Susan is your best employee. She’s friendly, she’s fast, she’s knowledgeable. She wins almost every sales contest and loyal guests ask for her by name. You want to clone her (and maybe you should), but don’t make her a mentor.
Why not? The best mentor is not always your “best” employee. Susan is probably so effective because she’s motivated by money (and there’s nothing wrong with that). But asking her to mentor – and even offering her a cash reward for doing so – would be like asking a runner to strap on ankle weights. She’d do it, but she wouldn’t be happy about it. And she wouldn’t do it well.
So if you don’t select mentors by performance, how do you select them? Use these types of questions when interviewing prospective mentors in your restaurant:
How do you view an inexperienced worker? Good mentors will look at them as valuable now because of the new employee’s ability to bring a fresh perspective.
Do you consider stories of your past experience helpful? Effective mentors realize that the mentees’ experiences are more valuable than their own (for successful mentoring) and skip the war stories and tales of past successes.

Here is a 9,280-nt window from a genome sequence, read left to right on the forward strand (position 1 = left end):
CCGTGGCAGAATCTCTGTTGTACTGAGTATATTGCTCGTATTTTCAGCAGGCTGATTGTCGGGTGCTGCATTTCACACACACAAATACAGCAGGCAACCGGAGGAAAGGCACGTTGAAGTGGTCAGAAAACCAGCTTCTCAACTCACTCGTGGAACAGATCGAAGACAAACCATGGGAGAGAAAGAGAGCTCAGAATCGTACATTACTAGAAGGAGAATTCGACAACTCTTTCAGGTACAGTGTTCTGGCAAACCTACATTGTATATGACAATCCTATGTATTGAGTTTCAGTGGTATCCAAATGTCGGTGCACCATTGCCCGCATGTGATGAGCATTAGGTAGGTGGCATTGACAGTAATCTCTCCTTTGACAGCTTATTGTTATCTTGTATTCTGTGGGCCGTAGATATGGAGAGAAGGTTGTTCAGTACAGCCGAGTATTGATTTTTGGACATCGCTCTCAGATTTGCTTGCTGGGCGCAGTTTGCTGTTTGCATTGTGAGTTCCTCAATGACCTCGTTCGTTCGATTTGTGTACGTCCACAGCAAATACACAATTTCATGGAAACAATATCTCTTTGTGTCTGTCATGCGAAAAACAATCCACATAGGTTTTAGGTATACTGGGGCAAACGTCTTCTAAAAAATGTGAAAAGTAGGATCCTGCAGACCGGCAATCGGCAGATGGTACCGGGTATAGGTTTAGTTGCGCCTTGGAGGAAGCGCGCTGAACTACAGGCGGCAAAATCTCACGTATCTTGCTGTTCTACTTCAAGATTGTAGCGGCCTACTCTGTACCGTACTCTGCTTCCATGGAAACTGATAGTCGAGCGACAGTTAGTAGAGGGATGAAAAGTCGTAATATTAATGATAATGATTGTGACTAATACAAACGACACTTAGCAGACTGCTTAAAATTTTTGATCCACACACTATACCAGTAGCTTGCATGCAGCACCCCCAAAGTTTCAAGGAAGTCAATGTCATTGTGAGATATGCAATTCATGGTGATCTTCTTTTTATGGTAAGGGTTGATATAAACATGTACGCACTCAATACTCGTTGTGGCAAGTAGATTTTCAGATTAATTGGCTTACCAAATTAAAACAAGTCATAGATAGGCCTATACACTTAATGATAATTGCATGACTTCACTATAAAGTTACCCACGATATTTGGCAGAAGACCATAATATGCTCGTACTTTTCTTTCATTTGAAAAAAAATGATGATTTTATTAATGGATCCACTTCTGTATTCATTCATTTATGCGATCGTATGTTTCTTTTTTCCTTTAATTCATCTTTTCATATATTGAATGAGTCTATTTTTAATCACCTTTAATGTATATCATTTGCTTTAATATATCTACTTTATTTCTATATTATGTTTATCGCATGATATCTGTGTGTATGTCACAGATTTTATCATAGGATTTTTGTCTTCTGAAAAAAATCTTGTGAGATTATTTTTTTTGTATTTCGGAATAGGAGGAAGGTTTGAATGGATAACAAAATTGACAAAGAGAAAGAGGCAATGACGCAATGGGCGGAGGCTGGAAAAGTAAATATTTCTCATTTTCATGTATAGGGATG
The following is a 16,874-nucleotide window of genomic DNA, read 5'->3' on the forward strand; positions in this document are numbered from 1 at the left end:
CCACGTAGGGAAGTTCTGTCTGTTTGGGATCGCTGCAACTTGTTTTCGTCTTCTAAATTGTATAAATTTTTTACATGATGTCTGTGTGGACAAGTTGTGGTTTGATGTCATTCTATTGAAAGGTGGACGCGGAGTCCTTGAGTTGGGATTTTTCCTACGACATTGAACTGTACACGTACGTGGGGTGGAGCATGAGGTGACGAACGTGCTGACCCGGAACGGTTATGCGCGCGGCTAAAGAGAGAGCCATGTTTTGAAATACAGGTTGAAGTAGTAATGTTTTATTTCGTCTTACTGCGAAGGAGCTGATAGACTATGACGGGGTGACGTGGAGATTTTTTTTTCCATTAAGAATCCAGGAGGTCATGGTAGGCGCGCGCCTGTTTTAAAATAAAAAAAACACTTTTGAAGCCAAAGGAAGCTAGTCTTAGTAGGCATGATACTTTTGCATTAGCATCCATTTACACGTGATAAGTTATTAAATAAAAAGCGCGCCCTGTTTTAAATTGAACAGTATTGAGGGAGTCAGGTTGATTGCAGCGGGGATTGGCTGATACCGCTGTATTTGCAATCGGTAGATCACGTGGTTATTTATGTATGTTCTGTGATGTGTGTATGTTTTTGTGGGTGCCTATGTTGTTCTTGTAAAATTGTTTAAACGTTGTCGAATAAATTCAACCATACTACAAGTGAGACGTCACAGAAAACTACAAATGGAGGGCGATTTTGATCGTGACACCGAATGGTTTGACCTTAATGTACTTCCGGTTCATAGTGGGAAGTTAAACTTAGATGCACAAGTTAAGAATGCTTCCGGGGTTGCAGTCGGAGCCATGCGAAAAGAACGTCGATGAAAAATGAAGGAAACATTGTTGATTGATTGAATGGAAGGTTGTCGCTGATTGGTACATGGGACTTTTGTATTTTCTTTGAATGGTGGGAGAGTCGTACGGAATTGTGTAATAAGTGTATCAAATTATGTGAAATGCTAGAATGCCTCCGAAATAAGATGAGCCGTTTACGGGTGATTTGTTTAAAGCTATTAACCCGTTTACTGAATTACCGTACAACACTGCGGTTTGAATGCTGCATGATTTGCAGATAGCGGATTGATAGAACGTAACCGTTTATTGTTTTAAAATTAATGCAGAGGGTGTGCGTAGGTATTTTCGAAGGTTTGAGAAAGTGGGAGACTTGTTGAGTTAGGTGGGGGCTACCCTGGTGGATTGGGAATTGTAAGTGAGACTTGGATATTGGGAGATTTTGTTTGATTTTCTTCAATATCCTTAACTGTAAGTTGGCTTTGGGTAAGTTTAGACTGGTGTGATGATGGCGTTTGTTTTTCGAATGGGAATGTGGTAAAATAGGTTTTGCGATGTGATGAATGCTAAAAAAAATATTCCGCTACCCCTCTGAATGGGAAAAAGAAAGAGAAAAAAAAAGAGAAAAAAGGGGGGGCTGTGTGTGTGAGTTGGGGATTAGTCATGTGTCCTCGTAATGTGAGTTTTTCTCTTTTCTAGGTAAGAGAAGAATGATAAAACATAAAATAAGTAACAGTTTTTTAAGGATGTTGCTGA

Is mentoring training? This is a tough one, but true mentors help the mentee learn from a situation instead of continually lecturing and showing the only “right” way to do something. Mentors also allow mentees to make mistakes and then lead them in learning from those mistakes.
Should you share the mentee’s experiences? If your prospective mentor has a reputation for talking about others, skip the offer. Confidentiality is perhaps the single most important aspect of a successful mentoring relationship.
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